Chronic pain patients enrolled in a statewide medical marijuana program are more likely to reduce their use of prescription drugs than are those patients who don’t use cannabis, according to data published online ahead of print in the Journal of Post-Acute and Long-Term Care Medicine.
Investigators from the University of New Mexico compared prescription drug use patterns over a 24-month period in 83 pain patients enrolled in the state’s medical cannabis program and 42 non-enrolled patients. Researchers reported that, on average, program registrants significantly reduced their prescription drug intake while non-registrants did not.
Specifically, 34 percent of registered patients eliminated their use of prescription drugs altogether by the study’s end, while an additional 36 percent of participants used fewer medications by the end of the sample period.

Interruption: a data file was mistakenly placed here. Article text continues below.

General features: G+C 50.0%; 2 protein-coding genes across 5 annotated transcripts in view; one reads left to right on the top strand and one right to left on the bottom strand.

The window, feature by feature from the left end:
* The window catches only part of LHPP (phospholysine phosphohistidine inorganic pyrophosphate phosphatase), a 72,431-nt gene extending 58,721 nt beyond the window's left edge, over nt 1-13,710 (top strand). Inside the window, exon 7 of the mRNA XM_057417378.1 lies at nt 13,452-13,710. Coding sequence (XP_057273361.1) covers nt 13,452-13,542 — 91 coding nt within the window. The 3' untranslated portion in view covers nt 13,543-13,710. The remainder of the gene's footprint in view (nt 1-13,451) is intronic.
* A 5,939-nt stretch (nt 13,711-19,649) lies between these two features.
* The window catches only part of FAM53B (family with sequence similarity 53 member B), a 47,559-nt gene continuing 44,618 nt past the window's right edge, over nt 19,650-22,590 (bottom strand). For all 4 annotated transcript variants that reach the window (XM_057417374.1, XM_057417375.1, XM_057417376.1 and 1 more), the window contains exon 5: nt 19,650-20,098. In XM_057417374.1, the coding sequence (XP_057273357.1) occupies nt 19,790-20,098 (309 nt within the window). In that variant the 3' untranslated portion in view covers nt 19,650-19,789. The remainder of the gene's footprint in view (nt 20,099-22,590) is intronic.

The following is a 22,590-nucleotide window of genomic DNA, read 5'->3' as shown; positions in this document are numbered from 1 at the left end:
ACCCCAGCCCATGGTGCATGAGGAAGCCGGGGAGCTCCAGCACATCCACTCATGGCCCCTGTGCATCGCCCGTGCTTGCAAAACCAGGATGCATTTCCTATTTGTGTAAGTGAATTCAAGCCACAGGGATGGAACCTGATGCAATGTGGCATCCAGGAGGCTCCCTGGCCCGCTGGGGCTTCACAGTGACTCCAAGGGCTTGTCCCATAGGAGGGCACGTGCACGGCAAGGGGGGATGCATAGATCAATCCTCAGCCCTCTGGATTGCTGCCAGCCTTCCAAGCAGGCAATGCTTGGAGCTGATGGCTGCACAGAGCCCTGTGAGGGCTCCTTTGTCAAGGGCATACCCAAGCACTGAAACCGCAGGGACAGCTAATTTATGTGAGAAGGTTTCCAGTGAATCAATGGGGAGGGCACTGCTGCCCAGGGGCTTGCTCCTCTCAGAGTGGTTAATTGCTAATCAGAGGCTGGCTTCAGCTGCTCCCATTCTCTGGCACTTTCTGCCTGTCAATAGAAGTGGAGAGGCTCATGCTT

“Legal access to cannabis may reduce the use of multiple classes of dangerous prescription medications in certain patient populations,” authors concluded. “[A] shift from prescriptions for other scheduled drugs to cannabis may result in less frequent interactions with our conventional healthcare system and potentially improved patient health.”
A pair of studies published in the journal Health Affairs previously reported that medical cannabis access is associated with lower Medicaid expenditures and reduced spending on Medicare Part D approved prescription medications.
Separate studies have reported that patients with legal access to medical marijuana reduce their intake of opioids, benzodiazepines, anti-depressants, migraine-related medications, and sleep aids, among other substances.
An abstract of the study, “Effects of legal access to cannabis on Scheduled II–V drug prescriptions,” appears online here.